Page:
Intimidating rugby chants
In the days since, she has repeatedly watched videos of the haka performances staged in response to the massacre, welling up each time."Because you can feel it when you see them. Every time I see it I cry, it means too much,” she said.According to Maori legend, the haka originated at the beginning of time as a gift from Tanerore, the son of Tama-nuira, the sun god.Mana stands at the foundations of the Polynesian worldview, implying influence, authority and the ability to perform in any given situation through supernatural force, and anyone possessing it to be respected accordingly.But mana has many faces, it could be your aura, your charisma, or the way that you prove your point.One should admit, the apparent fierceness of this eye-rolling, tongue flicking war dance is a very impressive display of pride, strength and tribal unity; Actions include forceful foot-stamping, tongue protrusions and rhythmic body slapping to accompany a loud chant: Tēnei te tangata pūhuruhuru: This is the hairy man Nāna nei i tiki mai whakawhiti te rā: Who brought the sun and caused it to shineĀ, upane! In 2009, the Maori Ngati Toa tribe in North New Zealand officially gained intellectual ownership over the Haka.For Ngati Moa elders this is a very important victory, as the Ka Mate Haka is one of many haka’s and not just a battle cry, it is in the broadest sense used to attain and sustain tribal , a belief that is vital to Maori tradition and spirituality.The aggressive ritual and threatening histrionics may seem out of step with the sombre atmosphere gripping the nation after Brenton Tarrant, a 28-year-old Australian and avowed white supremacist, allegedly gunned down 50 Muslims during prayers last Friday.But the haka is not only meant to intimidate, but also to mourn, melding both hostility and beauty into an outpouring of true emotion, said Te Kahautu Maxwell, a professor of Maori at Waikato University."Haka is used for death and mourning.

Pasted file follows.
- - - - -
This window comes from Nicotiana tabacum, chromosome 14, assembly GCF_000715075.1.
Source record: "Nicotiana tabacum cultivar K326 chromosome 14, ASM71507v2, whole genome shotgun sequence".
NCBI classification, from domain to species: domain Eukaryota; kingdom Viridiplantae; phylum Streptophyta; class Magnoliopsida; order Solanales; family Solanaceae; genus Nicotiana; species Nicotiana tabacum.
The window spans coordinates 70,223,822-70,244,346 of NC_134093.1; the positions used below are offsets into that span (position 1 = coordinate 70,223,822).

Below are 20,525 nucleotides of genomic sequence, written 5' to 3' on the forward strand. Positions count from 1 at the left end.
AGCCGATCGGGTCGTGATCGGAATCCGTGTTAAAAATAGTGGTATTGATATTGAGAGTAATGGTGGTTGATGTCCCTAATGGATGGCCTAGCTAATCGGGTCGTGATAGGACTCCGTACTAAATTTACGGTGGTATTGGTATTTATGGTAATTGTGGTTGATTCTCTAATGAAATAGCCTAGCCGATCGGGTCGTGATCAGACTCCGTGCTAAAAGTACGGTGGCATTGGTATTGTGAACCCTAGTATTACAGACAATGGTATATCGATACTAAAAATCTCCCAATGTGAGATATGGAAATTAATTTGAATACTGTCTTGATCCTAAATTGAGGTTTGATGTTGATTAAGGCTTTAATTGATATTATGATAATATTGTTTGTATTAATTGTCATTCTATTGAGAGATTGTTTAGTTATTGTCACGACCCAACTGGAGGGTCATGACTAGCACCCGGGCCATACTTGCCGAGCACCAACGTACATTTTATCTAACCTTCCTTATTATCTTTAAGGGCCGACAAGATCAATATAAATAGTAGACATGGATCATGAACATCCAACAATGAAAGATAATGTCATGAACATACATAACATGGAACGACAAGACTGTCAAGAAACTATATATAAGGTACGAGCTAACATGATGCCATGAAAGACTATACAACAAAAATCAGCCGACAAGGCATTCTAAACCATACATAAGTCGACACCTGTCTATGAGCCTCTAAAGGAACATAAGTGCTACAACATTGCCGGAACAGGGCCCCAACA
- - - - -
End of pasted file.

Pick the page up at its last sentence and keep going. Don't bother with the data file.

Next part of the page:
She was in Christchurch's Al Noor mosque when the shooting erupted, eventually escaping through the back door.
In 2016, Maori have gone global with two rousing haka in their support for indigenous people protesting the multibillion-dollar oil pipeline at Standing Rock in the US.
A viral video of about 60 people performing the Ka Panapana and Ruaumoko was viewed nearly one million times, shared 24,000 times and received nearly 8000 comments from around the world.
The solidarity expressed through dance and display of pride, has sent a powerful message to Sioux people in their battle to preserve clean drinking water.
As the crowds fill Aloha Stadium on game day, a silence rolls across the fans in wait. In unison, they begin to chant and hold their stance; their eyes widening and tongues revealing themselves.